chapter  3
28 Pages

Self-conscious Author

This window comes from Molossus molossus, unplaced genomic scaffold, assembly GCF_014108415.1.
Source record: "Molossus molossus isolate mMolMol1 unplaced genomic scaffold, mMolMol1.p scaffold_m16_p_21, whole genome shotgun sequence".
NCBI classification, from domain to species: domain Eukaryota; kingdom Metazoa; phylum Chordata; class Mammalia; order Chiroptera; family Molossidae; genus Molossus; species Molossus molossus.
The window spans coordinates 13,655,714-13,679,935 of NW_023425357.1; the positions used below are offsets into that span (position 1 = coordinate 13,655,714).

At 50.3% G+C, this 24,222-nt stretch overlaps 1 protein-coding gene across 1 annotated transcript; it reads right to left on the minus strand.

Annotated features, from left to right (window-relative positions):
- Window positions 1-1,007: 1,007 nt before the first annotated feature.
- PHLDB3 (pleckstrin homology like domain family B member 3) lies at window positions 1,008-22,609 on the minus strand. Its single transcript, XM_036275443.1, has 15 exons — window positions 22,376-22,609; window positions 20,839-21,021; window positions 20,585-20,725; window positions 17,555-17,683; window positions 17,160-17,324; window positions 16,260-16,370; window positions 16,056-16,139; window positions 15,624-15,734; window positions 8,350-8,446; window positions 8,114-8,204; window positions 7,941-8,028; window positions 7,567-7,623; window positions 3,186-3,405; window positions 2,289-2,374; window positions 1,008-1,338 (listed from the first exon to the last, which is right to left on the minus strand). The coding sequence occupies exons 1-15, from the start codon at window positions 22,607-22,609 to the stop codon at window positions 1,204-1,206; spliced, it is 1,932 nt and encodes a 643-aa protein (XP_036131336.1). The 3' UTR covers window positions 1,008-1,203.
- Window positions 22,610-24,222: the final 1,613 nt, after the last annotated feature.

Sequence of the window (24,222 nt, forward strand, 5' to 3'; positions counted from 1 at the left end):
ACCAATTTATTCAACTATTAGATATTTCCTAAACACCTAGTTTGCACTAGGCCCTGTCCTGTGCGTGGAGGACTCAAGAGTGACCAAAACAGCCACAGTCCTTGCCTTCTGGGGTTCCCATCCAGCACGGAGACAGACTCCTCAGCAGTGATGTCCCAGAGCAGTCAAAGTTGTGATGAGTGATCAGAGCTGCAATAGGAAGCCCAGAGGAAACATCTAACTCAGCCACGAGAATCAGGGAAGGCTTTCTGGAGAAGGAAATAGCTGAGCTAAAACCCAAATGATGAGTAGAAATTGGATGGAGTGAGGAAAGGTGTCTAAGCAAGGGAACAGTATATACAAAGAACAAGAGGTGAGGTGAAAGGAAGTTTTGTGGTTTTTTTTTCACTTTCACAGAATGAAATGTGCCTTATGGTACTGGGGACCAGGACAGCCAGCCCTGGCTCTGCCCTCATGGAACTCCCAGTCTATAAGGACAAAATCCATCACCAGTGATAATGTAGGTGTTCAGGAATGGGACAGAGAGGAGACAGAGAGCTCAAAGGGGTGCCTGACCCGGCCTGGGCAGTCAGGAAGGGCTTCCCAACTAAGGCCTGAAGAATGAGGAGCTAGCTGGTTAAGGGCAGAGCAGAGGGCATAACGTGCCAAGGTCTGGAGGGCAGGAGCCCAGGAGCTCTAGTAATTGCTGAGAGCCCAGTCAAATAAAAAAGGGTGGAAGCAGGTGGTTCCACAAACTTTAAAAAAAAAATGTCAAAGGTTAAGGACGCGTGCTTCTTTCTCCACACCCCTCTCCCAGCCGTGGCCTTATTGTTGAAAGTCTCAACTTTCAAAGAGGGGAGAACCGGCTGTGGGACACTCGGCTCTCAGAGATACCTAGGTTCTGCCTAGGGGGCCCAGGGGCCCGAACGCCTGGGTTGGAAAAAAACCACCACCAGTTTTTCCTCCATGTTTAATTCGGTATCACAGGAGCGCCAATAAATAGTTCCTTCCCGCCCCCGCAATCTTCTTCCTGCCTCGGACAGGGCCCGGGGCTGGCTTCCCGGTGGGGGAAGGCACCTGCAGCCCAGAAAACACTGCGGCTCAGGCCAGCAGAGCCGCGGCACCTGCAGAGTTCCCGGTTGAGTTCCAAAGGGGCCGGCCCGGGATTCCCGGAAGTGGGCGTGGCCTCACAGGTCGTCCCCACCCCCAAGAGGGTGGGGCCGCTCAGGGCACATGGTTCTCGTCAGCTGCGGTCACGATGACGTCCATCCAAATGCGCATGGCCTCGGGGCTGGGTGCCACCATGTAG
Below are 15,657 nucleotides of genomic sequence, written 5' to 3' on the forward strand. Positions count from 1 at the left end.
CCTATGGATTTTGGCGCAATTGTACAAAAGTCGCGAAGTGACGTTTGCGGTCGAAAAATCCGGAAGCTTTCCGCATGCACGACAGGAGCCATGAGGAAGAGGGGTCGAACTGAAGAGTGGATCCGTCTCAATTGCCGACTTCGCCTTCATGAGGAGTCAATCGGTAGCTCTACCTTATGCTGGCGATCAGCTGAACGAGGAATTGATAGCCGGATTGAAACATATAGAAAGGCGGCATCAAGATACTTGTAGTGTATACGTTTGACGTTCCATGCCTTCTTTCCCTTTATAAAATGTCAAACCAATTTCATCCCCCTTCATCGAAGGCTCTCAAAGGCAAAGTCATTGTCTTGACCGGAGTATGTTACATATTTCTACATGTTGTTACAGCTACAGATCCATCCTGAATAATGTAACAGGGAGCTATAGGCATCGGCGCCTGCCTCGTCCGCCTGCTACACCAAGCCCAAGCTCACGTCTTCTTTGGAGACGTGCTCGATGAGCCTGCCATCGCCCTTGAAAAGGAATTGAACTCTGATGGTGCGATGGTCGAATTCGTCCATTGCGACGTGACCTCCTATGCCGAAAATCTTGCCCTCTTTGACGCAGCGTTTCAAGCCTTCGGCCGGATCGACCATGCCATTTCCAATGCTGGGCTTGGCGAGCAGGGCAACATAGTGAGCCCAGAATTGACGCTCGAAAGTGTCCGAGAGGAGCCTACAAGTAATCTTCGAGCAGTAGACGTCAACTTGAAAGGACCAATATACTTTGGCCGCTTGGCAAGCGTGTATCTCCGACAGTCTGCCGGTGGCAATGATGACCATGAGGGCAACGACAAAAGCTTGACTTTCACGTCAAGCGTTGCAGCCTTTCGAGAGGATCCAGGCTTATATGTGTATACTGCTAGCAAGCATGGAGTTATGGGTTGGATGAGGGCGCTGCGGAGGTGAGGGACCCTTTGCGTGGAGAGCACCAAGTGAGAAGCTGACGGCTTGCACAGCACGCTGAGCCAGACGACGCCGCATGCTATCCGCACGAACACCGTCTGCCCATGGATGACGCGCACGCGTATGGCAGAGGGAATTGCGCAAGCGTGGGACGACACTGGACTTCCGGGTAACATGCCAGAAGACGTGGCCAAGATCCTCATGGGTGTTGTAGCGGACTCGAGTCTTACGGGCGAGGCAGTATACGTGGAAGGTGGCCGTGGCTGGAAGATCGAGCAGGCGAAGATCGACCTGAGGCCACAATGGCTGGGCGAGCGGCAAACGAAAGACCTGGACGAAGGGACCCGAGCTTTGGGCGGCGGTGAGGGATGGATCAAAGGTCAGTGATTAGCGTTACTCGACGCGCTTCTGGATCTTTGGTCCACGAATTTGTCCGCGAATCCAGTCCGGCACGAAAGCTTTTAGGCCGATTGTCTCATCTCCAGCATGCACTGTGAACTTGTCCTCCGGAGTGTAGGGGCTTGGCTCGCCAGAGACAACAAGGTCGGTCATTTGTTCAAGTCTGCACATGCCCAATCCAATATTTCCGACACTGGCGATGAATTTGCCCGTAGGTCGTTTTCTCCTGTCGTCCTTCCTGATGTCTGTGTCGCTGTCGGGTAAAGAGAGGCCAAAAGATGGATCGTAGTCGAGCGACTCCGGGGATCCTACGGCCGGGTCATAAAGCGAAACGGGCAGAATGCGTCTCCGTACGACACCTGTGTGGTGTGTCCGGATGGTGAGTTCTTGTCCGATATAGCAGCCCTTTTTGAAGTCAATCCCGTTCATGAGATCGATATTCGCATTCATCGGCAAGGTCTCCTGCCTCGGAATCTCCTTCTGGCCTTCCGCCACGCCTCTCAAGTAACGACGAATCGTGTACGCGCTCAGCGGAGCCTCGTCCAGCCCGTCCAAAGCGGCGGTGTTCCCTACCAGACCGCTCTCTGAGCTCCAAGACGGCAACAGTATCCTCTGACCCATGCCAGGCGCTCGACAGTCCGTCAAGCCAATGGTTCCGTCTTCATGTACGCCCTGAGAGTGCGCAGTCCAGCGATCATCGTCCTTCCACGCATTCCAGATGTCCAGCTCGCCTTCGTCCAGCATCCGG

“The key to Jane Austen’s fortune with posterity has been in part the extraordinary grace of her facility, in fact of her unconsciousness.” Thus, in 1905, Henry James, as a pontificating man of letters. “We are hardly more conscious of her process, or of the experience that fed into it,” he elaborated, “than the brown thrush who tells his story from the garden bough.” Not content with this gentle masculine put-down, he goes on to imagine her at her work-basket, dropping stitches as she is wool-gathering, and picking them up afterwards “as little touches of human truth, ... little master-strokes of the imagination” (James, “Lesson” 117–18).